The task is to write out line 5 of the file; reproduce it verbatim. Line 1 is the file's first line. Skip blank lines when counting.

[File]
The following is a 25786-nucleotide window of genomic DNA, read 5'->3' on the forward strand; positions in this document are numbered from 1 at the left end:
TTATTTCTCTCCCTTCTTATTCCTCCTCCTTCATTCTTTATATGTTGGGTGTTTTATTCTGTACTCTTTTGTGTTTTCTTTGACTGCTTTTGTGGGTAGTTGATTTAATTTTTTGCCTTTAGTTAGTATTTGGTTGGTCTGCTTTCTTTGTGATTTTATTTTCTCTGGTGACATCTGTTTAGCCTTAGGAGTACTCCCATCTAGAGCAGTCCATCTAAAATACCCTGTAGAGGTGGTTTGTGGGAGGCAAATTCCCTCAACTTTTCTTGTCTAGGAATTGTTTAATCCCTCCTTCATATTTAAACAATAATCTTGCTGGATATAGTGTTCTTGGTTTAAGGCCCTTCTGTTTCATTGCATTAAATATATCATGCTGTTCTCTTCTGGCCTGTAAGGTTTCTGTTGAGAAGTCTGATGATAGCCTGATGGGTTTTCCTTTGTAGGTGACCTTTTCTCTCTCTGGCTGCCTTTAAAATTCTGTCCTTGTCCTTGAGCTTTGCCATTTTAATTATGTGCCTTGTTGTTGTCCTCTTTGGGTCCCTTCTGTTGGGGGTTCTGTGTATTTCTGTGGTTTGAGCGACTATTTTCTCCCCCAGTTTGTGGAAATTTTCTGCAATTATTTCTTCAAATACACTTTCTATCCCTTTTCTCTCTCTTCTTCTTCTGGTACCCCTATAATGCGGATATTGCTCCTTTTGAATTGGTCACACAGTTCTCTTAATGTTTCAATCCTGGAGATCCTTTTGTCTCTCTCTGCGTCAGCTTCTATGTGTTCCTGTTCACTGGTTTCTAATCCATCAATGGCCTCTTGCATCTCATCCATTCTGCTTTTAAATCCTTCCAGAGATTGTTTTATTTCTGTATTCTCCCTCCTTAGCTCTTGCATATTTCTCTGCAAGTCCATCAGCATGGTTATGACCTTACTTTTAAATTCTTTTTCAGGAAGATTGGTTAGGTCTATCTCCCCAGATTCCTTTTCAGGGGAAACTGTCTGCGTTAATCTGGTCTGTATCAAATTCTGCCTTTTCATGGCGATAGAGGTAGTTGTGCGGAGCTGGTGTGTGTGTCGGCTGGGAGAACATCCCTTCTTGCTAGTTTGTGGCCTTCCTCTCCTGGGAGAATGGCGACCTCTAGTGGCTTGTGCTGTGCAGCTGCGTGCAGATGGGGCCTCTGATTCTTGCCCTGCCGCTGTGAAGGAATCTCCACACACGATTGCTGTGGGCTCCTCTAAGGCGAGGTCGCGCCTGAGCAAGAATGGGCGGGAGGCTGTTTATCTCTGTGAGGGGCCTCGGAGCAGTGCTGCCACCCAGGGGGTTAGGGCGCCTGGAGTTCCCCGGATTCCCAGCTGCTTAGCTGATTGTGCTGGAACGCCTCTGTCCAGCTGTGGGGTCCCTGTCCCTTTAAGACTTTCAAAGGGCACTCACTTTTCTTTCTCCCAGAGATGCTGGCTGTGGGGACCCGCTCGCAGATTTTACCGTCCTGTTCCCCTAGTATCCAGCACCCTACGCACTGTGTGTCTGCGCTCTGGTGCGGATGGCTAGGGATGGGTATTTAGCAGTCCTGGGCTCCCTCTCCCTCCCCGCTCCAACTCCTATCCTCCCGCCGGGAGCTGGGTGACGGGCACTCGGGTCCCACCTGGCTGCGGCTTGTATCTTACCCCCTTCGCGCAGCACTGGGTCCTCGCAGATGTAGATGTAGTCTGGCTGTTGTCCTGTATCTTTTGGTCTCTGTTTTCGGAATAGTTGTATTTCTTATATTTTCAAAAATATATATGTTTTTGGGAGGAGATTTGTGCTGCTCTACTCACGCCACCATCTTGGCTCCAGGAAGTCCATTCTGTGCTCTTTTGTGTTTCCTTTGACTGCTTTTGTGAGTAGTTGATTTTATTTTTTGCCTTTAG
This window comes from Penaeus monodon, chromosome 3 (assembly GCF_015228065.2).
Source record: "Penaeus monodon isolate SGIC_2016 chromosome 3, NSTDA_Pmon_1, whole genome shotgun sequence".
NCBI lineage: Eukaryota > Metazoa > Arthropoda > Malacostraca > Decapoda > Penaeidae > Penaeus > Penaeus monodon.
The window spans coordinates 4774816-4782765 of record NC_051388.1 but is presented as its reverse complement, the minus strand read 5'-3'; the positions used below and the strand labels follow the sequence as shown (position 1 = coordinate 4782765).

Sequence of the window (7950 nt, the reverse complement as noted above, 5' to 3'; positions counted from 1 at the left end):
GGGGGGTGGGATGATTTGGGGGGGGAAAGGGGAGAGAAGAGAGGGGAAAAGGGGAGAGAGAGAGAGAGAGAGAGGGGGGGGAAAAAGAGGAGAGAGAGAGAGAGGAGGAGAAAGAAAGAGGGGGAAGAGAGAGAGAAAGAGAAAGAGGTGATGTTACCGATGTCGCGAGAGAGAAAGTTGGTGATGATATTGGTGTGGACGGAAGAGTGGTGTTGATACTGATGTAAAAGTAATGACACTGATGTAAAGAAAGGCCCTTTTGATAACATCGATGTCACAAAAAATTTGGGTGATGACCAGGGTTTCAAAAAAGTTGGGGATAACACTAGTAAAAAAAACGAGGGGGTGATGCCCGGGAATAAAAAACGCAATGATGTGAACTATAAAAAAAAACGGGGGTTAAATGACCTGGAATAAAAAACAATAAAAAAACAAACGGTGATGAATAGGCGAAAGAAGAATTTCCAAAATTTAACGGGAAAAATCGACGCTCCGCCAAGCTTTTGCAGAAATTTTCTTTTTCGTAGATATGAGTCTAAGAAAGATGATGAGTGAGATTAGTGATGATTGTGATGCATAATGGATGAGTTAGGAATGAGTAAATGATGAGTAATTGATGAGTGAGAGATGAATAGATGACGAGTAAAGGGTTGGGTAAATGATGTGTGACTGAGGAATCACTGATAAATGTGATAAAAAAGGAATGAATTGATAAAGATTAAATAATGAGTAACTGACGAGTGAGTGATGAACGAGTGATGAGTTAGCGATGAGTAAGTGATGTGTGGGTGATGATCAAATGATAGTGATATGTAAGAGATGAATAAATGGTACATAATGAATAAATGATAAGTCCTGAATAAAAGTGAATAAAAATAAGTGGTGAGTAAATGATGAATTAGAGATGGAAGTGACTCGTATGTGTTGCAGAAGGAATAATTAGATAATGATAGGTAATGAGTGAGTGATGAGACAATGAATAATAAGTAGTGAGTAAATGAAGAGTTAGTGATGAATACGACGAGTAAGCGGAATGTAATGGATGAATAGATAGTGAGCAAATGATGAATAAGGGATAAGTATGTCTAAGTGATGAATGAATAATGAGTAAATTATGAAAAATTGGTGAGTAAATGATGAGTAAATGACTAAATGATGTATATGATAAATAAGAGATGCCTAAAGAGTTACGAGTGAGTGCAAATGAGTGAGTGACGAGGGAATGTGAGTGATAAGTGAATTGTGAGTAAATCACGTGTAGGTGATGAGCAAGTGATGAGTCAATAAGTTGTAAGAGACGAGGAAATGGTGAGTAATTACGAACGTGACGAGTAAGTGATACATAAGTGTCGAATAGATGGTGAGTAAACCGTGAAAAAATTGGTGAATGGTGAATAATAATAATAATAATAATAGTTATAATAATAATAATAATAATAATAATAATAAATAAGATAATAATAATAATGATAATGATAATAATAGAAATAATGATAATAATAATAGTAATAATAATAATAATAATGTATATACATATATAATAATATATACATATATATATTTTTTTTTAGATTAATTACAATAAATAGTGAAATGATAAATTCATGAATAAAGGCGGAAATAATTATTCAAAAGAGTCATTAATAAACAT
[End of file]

NCBI lineage: Eukaryota > Metazoa > Arthropoda > Malacostraca > Decapoda > Penaeidae > Penaeus > Penaeus monodon.